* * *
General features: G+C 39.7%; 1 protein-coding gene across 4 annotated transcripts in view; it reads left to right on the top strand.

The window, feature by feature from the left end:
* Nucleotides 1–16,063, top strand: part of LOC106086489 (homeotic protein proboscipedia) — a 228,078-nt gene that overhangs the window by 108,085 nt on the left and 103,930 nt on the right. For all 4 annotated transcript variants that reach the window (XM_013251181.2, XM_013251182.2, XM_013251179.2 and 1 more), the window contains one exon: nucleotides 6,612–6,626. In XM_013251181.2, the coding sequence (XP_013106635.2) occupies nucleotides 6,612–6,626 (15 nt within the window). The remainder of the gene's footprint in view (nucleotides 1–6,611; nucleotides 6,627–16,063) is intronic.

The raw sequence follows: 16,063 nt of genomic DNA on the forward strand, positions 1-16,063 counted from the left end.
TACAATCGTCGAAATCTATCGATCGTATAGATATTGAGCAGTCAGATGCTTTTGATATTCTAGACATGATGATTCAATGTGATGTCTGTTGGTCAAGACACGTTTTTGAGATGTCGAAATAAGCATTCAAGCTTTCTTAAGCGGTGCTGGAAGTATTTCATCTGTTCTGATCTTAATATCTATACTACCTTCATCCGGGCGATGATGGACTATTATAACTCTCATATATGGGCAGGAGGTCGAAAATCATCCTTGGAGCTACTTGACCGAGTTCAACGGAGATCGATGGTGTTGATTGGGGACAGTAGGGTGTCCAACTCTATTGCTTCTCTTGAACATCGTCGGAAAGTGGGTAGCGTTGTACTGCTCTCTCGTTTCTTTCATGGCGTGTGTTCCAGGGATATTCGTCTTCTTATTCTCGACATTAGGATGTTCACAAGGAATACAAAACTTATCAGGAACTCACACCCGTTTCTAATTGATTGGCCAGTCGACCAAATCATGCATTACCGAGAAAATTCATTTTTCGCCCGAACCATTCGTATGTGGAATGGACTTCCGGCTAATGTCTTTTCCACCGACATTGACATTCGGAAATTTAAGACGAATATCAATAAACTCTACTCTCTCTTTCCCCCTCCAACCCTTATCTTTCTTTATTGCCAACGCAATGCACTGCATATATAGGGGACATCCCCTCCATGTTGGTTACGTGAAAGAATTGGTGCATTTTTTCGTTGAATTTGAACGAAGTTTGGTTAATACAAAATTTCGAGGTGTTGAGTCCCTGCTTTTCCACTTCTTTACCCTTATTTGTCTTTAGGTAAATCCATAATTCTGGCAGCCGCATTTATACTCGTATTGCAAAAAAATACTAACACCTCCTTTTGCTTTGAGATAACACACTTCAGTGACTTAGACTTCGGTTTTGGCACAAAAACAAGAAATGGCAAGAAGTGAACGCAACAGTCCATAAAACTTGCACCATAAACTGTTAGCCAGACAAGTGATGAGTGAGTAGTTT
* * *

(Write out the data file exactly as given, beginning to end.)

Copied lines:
General features: G+C 39.7%; 1 protein-coding gene across 4 annotated transcripts in view; it reads left to right on the top strand.

The window, feature by feature from the left end:
* Nucleotides 1–16,063, top strand: part of LOC106086489 (homeotic protein proboscipedia) — a 228,078-nt gene that overhangs the window by 108,085 nt on the left and 103,930 nt on the right. For all 4 annotated transcript variants that reach the window (XM_013251181.2, XM_013251182.2, XM_013251179.2 and 1 more), the window contains one exon: nucleotides 6,612–6,626. In XM_013251181.2, the coding sequence (XP_013106635.2) occupies nucleotides 6,612–6,626 (15 nt within the window). The remainder of the gene's footprint in view (nucleotides 1–6,611; nucleotides 6,627–16,063) is intronic.

The raw sequence follows: 16,063 nt of genomic DNA on the forward strand, positions 1-16,063 counted from the left end.
TACAATCGTCGAAATCTATCGATCGTATAGATATTGAGCAGTCAGATGCTTTTGATATTCTAGACATGATGATTCAATGTGATGTCTGTTGGTCAAGACACGTTTTTGAGATGTCGAAATAAGCATTCAAGCTTTCTTAAGCGGTGCTGGAAGTATTTCATCTGTTCTGATCTTAATATCTATACTACCTTCATCCGGGCGATGATGGACTATTATAACTCTCATATATGGGCAGGAGGTCGAAAATCATCCTTGGAGCTACTTGACCGAGTTCAACGGAGATCGATGGTGTTGATTGGGGACAGTAGGGTGTCCAACTCTATTGCTTCTCTTGAACATCGTCGGAAAGTGGGTAGCGTTGTACTGCTCTCTCGTTTCTTTCATGGCGTGTGTTCCAGGGATATTCGTCTTCTTATTCTCGACATTAGGATGTTCACAAGGAATACAAAACTTATCAGGAACTCACACCCGTTTCTAATTGATTGGCCAGTCGACCAAATCATGCATTACCGAGAAAATTCATTTTTCGCCCGAACCATTCGTATGTGGAATGGACTTCCGGCTAATGTCTTTTCCACCGACATTGACATTCGGAAATTTAAGACGAATATCAATAAACTCTACTCTCTCTTTCCCCCTCCAACCCTTATCTTTCTTTATTGCCAACGCAATGCACTGCATATATAGGGGACATCCCCTCCATGTTGGTTACGTGAAAGAATTGGTGCATTTTTTCGTTGAATTTGAACGAAGTTTGGTTAATACAAAATTTCGAGGTGTTGAGTCCCTGCTTTTCCACTTCTTTACCCTTATTTGTCTTTAGGTAAATCCATAATTCTGGCAGCCGCATTTATACTCGTATTGCAAAAAAATACTAACACCTCCTTTTGCTTTGAGATAACACACTTCAGTGACTTAGACTTCGGTTTTGGCACAAAAACAAGAAATGGCAAGAAGTGAACGCAACAGTCCATAAAACTTGCACCATAAACTGTTAGCCAGACAAGTGATGAGTGAGTAGTTT